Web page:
Simon and Debi Briggs continue to mould figure skating champions in Dundee but lack of funding a major hurdle

Danielle Harrison, a British champion, used to travel from Basingstoke to Dundee to train
Danielle Harrison, a British champion, used to travel from Basingstoke to Dundee to train
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When elite figure skating coaches Simon and Debi Briggs arrived in Dundee 18 years ago, the new ice rink was only just finished.

Their home rink, in Sunderland, had closed down and the pair had just two days before they took up residence in the newly completed Dundee Ice Arena.

“We needed somewhere to go and the timing was perfect,” remembers Debi.

Now the husband and wife coaching team have 35 national champions under their belt and currently coach the top three women’s figure skating competitors in the UK – as well as the Irish men’s champion and a number of other elite athletes in the sport, including the UK junior silver medallist.

The Dundee Ice Arena, on an industrial estate on the edge of the city and a replacement for the old Kingsway rink which was demolished in the mid 1990s, has become a Scottish hub for excellence in the sport.

Competitors from all around the UK travel long distances to train with the pair of renowned coaches and claim Dundee as their home rink.

One of their most successful athletes, Danielle Harrison, 18, now lives in Dundee full-time, but spent four years from the age of ten travelling from Basingstoke every weekend with her father to train with the Briggs, sleeping in the car after school on the eight-hour drive and arriving in time to train on Saturday morning.

“We used to stay in a Travelodge, which my dad booked up for every Saturday night a year in advance,” says Harrison, who was British champion in the 2015-2016 season, a title which her rink-mate, Natasha McKay, has held for the past two years.

The Briggs’ elite group train for four hours from 6am every morning between Wednesday and Sunday. They also fit in extra training sessions on weekday evenings, as well as off-ice conditioning such as pilates and calesthenics.

Yet, with no funding for their sport, they are forced to support themselves through part-time jobs and paid coaching of younger skaters. McKay and her junior team-mate Anastasia Vaipan-Law, who is hoping to claim the British junior title this year, both work shifts in TK Maxx, while Karly Robertson, who has come first or second at the British National Championships ten times in the past 11 years, has a job at Tesco.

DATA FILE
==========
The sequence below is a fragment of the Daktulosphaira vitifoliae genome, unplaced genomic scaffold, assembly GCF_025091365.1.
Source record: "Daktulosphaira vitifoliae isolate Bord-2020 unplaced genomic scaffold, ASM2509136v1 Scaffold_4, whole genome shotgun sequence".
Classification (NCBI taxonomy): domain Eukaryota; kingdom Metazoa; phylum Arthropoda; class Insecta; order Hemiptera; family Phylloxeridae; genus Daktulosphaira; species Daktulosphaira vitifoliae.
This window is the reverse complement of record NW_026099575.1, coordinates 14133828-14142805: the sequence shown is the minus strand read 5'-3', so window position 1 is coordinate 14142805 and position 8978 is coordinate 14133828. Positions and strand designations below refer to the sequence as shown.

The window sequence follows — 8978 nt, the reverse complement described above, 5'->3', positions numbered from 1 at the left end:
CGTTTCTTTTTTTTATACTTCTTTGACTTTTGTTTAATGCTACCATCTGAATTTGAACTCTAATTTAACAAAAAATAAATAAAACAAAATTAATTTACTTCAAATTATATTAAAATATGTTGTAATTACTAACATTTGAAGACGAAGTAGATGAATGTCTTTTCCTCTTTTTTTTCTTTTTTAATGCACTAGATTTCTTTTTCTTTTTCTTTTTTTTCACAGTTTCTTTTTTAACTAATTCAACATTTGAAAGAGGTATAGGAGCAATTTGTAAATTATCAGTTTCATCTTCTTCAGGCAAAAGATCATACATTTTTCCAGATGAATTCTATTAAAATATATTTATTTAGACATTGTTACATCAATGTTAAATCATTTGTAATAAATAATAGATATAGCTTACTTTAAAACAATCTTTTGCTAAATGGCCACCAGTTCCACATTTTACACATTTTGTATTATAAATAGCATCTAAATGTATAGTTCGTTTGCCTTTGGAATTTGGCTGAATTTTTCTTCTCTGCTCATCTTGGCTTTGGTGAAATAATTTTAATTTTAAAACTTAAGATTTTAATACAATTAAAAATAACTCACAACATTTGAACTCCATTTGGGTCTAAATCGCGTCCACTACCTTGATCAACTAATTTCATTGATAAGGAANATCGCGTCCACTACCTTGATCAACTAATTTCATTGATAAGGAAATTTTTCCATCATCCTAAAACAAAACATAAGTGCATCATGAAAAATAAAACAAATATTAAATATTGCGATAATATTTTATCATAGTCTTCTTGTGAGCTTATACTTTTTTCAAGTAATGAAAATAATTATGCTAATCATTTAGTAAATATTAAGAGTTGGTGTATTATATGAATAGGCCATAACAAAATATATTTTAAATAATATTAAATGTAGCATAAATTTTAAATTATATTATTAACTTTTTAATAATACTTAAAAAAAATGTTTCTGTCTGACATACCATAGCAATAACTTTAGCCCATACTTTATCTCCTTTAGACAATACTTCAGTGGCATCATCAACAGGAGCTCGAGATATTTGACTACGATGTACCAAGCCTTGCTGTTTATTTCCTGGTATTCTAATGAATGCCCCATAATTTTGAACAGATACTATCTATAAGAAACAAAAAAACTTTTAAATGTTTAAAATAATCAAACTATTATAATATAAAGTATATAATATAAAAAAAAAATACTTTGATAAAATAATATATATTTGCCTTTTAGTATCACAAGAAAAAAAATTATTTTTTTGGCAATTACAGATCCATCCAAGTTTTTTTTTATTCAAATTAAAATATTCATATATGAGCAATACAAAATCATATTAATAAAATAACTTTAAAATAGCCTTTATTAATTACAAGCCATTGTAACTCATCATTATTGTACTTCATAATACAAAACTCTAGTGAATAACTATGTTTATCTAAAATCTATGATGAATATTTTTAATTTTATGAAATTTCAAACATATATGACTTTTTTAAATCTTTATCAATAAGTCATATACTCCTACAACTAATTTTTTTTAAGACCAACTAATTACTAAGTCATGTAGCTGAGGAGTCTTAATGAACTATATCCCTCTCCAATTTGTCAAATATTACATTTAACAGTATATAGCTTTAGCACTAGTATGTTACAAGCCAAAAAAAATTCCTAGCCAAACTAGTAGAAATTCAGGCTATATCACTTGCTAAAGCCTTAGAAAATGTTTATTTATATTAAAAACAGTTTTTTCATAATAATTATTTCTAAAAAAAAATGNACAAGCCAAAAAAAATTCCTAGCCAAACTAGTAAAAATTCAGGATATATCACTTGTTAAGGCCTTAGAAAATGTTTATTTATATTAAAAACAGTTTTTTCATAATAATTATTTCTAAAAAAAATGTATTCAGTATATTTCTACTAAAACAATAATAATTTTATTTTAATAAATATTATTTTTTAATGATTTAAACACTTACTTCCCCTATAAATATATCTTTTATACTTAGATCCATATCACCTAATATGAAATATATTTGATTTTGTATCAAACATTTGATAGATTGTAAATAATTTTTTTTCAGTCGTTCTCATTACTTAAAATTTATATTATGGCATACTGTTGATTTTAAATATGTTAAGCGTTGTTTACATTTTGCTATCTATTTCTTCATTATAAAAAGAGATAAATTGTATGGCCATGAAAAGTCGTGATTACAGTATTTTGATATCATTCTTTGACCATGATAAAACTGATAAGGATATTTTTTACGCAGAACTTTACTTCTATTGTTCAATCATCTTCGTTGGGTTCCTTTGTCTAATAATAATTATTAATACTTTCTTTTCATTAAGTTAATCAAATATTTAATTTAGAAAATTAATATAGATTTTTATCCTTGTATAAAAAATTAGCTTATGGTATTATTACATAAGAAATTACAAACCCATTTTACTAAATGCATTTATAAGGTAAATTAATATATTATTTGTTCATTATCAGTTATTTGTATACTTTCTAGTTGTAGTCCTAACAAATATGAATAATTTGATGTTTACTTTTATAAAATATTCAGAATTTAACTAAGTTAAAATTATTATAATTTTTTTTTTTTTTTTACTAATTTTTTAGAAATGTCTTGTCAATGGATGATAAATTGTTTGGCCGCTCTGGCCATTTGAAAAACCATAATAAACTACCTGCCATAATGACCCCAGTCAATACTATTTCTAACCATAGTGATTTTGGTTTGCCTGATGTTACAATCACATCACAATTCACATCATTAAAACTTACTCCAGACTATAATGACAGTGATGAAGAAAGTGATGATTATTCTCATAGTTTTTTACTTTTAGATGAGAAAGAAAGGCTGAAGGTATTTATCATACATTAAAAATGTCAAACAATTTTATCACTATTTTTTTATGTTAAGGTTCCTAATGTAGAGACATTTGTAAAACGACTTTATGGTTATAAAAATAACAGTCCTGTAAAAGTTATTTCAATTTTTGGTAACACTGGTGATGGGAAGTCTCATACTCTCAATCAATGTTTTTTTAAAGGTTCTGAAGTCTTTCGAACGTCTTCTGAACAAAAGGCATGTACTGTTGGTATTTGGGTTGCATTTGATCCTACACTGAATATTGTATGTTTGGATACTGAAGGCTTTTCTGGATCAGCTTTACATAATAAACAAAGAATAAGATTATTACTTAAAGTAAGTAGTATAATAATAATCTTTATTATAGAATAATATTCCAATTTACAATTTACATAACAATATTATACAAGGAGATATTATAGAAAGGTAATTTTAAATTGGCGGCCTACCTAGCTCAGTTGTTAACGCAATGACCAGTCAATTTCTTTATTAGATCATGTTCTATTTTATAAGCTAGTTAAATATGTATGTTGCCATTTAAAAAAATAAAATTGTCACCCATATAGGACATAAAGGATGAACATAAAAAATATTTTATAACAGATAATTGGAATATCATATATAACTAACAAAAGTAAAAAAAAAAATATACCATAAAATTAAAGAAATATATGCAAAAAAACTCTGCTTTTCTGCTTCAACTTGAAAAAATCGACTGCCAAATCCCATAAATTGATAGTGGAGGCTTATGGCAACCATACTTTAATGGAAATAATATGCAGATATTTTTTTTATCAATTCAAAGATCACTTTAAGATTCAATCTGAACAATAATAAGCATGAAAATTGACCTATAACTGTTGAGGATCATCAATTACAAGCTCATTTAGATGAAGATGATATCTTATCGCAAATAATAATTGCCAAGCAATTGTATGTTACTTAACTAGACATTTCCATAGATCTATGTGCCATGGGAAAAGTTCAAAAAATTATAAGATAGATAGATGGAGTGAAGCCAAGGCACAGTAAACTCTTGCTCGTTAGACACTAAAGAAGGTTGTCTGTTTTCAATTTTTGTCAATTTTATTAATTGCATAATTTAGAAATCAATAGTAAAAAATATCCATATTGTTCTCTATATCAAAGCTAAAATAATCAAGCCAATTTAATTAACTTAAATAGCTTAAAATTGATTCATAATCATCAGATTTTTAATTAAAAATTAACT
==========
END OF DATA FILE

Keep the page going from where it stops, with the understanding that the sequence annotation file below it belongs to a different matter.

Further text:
In the years after the retirement of world famous Olympic ice dancers Jayne Torvill and Christopher Dean, with no international champions in any discipline of ice skating in the UK, sponsors dropped away.

Simon, who was a technical expert on the judging panel at last year’s Olympic Games in South Korea, is hoping that the group might be able to attract sponsorship in the future, estimating that it costs the skaters around £30,000 each a year to train and compete.

“It is very difficult,” he acknowledges. “The lack of international champions means no TV coverage, which means no sponsors.”

Although most programmes for the Dundee skaters are choreographed by Dundee-based coach Andrew Smith, the group made a decision to have a routine specially created for McKay by internationally renowned choreographer Benoit Richaud at a cost of £3,000.

Skaters have to perform two programmes in each competition – a short programme and a longer free skate – but only the top 24 competitors after the short programme qualify to even enter the free skate in international competitions such as the European Championships.

“We had to make a decision,” added Simon. “Natasha has had a good couple of years, so we decided to go for it. She couldn’t afford to pay for both programmes, so we opted for the short. That way, she has the best chance of qualifying for the free.”

Irish men’s figure skating champion Conor Stakelum, from Dublin, who moved to Dundee specifically to train with Simon and Debi, gets financial support from his own figure skating national body for travel and hotel accommodation at competitions.

“Life is slightly easier for Conor,” says Simon. “It costs the girls £1,000 per competition and they get no support.”

In the US and some other countries, the skating governing body pays for costs for international competitors.

“There are other countries where skaters have to fund themselves, but we are the worst, I think,” says Debi.

Most of the team are already planning ahead, with ambitions to become choreographers or high level coaches – or in the case of Stakelum, returning to his degree subject of microbiology once his skating career comes to an end.

Last month, McKay won the Golden Bear event in Zagreb with a personal best and the world championship qualifying score of 156.25. Minimum qualifying scores at specific competitions are necessary for any skater to take part in World and European events.

“We are all really good friends, but once we’re on the ice we want to win,” says Harrison.

“We just go out there and skate as well as we can.”